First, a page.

Follow-up on the OnXxx anti-pattern

[Started updating the previous entry, but the reply is chunky enough to go in its own post]

One person on the dotnet-clr mailing list has highlighted, quite accurately, that the RaiseXxxEvent method should really take EventArgs as a parameter instead of a string to ensure it can be swapped with a class inheriting from EventArgs. If you want that kind of extensibility, then yes, put an EventArgs as a parameter. I should update the sample.

A second person in the comments vehemently disagree with my point, so let's go for a simple rebuttal, as I do not believe the arguments to be accurate.

The first part is that the pattern, to be deemed acceptable, should be OnXxx(object src, EventArgs ea).  I have nothing else to say but to point with every single of my examples as none of them seems to "get" the right way of declaring OnXxx. As for this way to be the right way, I've not found any other reference to support Peter's argument.

The Design Guidelines for Developing Class Libraries does mention the void delegateType(object source, eventargs e) signature for event handlers, not for event raisers. As for event raisers, here's a big quote from the same source.

Do use a protected virtual method to raise each event. This is applicable only to non-static events on unsealed classes, not to structures, sealed classes, or static events.

Complying with this guideline allows derived classes to handle a base class event by overriding the protected method. The name of the protected virtual (Overridable in Visual Basic) method should be the same as the event name prefixed with On. For example, the protected virtual method for an event named "TimeChanged" is named "OnTimeChanged".

Important Note:

Derived classes that override the protected virtual method are not required to call the base class implementation. The base class must continue to work correctly even if its implementation is not called.

Do use a parameter that is typed as the event argument class to the protected method that raises an event. The parameter should be named e.

Let's see:

  • protected virtual method for non-static events on unsealed classes: Checked
  • the virtual method *should* be prefixed by On. This is non normative, so I'm still within the guideline: Checked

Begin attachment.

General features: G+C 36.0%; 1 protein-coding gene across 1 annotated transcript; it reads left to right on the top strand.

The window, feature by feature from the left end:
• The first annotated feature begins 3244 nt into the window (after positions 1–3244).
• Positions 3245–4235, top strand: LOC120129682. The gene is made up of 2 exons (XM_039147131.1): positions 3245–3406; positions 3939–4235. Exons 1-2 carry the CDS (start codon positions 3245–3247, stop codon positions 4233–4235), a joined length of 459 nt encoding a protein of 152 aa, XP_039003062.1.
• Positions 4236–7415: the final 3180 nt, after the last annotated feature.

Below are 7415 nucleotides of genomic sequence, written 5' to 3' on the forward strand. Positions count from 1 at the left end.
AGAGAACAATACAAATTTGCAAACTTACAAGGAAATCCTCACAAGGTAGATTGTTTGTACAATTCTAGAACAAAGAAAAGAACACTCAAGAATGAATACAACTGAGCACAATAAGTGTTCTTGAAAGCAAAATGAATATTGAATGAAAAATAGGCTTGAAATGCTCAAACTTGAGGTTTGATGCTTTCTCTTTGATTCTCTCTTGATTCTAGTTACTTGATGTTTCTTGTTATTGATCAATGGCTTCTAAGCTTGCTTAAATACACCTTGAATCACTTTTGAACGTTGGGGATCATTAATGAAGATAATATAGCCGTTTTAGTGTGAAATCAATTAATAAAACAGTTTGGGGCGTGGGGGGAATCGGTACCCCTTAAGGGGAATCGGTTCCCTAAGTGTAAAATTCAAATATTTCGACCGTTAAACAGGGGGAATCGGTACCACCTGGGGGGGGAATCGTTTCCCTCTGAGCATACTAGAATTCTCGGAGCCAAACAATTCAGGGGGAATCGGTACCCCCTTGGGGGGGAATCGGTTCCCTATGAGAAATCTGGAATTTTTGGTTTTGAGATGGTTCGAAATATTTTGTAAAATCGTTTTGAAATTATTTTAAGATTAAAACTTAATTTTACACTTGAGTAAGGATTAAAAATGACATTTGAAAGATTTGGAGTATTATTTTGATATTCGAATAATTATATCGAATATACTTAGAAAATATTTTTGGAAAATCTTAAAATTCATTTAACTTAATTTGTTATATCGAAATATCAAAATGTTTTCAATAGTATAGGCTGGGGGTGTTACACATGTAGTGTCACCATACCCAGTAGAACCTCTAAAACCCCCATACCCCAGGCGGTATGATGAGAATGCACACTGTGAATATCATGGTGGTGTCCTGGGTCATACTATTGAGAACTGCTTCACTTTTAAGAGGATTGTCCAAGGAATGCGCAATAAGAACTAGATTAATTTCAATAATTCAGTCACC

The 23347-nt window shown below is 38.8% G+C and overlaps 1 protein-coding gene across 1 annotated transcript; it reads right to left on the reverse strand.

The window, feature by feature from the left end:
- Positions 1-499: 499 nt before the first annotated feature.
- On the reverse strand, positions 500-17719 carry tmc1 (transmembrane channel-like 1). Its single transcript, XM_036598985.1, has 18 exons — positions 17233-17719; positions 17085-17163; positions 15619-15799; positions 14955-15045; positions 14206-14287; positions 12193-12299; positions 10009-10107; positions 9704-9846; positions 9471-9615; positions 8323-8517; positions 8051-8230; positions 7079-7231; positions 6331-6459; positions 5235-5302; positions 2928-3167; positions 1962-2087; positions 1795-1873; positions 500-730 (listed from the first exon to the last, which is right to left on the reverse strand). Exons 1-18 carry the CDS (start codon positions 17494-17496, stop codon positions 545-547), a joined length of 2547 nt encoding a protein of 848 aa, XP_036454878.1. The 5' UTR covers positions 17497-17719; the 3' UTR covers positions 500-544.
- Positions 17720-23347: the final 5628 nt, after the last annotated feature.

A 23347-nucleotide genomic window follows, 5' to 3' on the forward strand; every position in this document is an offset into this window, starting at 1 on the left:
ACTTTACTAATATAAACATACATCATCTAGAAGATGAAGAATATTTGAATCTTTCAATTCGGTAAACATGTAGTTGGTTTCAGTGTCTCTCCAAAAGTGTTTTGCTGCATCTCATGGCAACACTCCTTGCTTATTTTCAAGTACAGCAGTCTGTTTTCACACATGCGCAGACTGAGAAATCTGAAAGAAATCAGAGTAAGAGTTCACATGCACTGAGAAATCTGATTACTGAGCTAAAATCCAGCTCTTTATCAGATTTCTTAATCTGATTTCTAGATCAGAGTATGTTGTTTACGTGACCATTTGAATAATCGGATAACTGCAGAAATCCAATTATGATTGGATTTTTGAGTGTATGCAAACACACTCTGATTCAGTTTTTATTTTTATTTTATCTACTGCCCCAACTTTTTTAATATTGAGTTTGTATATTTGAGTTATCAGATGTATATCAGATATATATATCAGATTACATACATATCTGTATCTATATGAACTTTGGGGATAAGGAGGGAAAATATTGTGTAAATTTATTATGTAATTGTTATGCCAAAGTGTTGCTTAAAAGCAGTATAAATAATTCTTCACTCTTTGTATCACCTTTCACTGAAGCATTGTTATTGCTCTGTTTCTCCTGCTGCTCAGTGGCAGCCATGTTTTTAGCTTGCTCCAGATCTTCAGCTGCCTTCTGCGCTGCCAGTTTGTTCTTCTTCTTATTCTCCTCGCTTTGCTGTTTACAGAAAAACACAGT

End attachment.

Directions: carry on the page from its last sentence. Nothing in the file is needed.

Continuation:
• The last bit is quite clear: to be within the guideline, the raise method would be Raise(EventArgs e), and not take an object as the first argument: Checked (after having updated the previous post)

Indeed, the second part talks about passing a string instead of an EventArg, this came from typing quickly an example rather than the focus of the pattern, but point taken and resolved.

The third part is interesting. The reader is oblivious to the fact that the event raising method is called RaiseXxxEvent. Missing the italics is an easy mistake to make so let's move on. Apparently OnClear is a rat hole because it doesn't follow the right pattern (neither do the others as said before, and worst, neither does the design guideline...) OnClear with any other argument can mean anything but OnClear(object, EventArgs) can only mean one thing. So in this case, using On can have several meanings and it's fine, but in the case of Raise, you may never know if someone cannot confuse RaiseTheMountain and RaiseGoingUpEvent, so it's not acceptable. I'll assume the whole diatribe is based on the EventArgs confusion and the use of a string, and the missing Event suffix, so I think the point is clear.

So I'll summarize the argument I made extensively: OnXxx is implemented widely but implemented widely wrongly across mscorlib,, winforms and WPF. It has a double meaning as either raising (as per the design guidelines) or handling (as per people's use of it). The examples in the previous post show that without . Furthermore, the language use OnXxx to autowire events to event handlers, just like html events.

The confusion is enough that I choose to split the pattern in two methods with clear intent: HandleXEvent to handle an event, RaiseXEvent to raise an event. And even by doing so, I still adhere to the design guidelines issued by Microsoft. If you find this more confusing than OnXxx, I'm just lost for words.